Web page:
So... how does it work? I mean, there's no way that the gripped portion of the barrel could be a pump handle, so is it semi-auto, or what? Pyr0m4n14c (talk) 20:09, 4 April 2017 (EDT)

Magic, cause no one really knows how to. The KS-23K was only designed to make reloading easier, cause stuffing 6 gauge shells into a tube is a bit hard. Many sources say that the MVD uses it, but there is nothing concrete and I would guess they use the standard model instead. I'm seeing some being touted as semi-auto while others are saying it's the same action backed up Groza style, which really terrifies me. --PaperCake 22:34, 4 April 2017 (EST)
Dunno to what extend we can trust the sources. This says that the KS-23K didn't really see use, and this (page 337) states that the KS-23M never appeared in the hands of troops and that it accepts a grenade launcher called "Cheremuka-7". (and fun fact, this incorrectly states that the KS-23K is the only pump-action one while the others are semi-auto lol) --Ultimate94ninja (talk) 17:46, 30 April 2017 (EDT)
KS-23M is issued to law enforcement agencies and saw much usage, while KS-23K really wasn't put in service for being unreliable. All versions of KS-23 are pump action, not semi auto. Greg-Z (talk) 01:31, 1 May 2017 (EDT)
Bringing the initial question back to life, maybe the pistol grip slides forward like on the Czech Vz.59 or Finnish KVKK machine guns?--AgentGumby (talk) 23:04, 26 December 2017 (EST)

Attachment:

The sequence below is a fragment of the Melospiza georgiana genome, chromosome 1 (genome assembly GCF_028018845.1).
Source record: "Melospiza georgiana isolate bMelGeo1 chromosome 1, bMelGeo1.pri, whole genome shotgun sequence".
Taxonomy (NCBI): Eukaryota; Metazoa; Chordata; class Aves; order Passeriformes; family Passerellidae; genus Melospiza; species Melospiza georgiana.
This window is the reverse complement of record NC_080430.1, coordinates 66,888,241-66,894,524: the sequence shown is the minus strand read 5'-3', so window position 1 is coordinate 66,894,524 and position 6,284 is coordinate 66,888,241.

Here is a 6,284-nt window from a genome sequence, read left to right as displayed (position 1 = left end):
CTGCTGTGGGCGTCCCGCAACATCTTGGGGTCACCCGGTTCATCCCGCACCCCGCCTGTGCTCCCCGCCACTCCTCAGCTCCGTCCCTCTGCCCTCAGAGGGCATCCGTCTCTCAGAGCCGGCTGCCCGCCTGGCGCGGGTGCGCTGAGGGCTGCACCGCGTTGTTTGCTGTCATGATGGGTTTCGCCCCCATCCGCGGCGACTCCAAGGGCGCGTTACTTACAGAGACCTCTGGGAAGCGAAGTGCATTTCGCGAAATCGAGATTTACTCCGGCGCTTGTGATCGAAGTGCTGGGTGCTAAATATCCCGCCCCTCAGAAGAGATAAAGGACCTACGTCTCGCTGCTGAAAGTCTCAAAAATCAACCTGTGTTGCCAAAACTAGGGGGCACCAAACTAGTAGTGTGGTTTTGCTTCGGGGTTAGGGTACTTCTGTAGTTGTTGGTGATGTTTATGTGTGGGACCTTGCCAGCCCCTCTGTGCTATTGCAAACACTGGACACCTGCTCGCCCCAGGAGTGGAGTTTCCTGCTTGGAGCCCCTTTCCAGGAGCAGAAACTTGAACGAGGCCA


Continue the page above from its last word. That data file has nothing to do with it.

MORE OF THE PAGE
I think the most likely is that you operate it by racking the carry handle, it looks to be in about the right place. Evil Tim (talk) 23:57, 26 December 2017 (EST)
Another theory for the mysteries of KS-23K operation: perhaps the barrel / action is a group that can move inside the gun like with the AN-94, so you use that grip at the front to pump the entire barrel back and forth. Of course the most likely way to make that work would be to fire from an open bolt, eject on the rearward stroke and retain the bolt back there to strip, chamber and fire when you pull the trigger. If that's how it works, no wonder it wasn't very reliable. Evil Tim (talk) 03:04, 27 October 2018 (EDT)
I also think that the barrel of the KS-23K just pumped by itself. On another note, given that there are as many as two well-known photos of this, and both from the 90s, there is every reason to believe that it was a single/few of the prototype(s), which is considered a unsuccessful, and later was discontinued and abandoned. By the way, I did not find any information about whether even the usual KS-23 is still being produced, and how many have been done. What is leads to my second assumption that it is likely KS-23 maybe is don't produced now (it's admit that not so much is needed to saturate the arsenals - given that the KS-23 was actually rather unsuccessful, and was rare was used). So apparently available now were produced in the 90s or at least 2000s. --Slon95 (talk) 16:17, 5 August 2019 (EDT)

OK, this is actually a kind of cousin of the Ithaca Mag-10 "RoadBlocker". KS-23 for its main purpose is more likely a grenade launcher; and this was intended to use as the lethal weapon for shooting the buckshot only in the last place. His civilian sales have completely failed, due to the bulkiness, low-capacity, and extremely rare ammo. --Slon95 (talk) 15:00, 7 January 2018 (EST)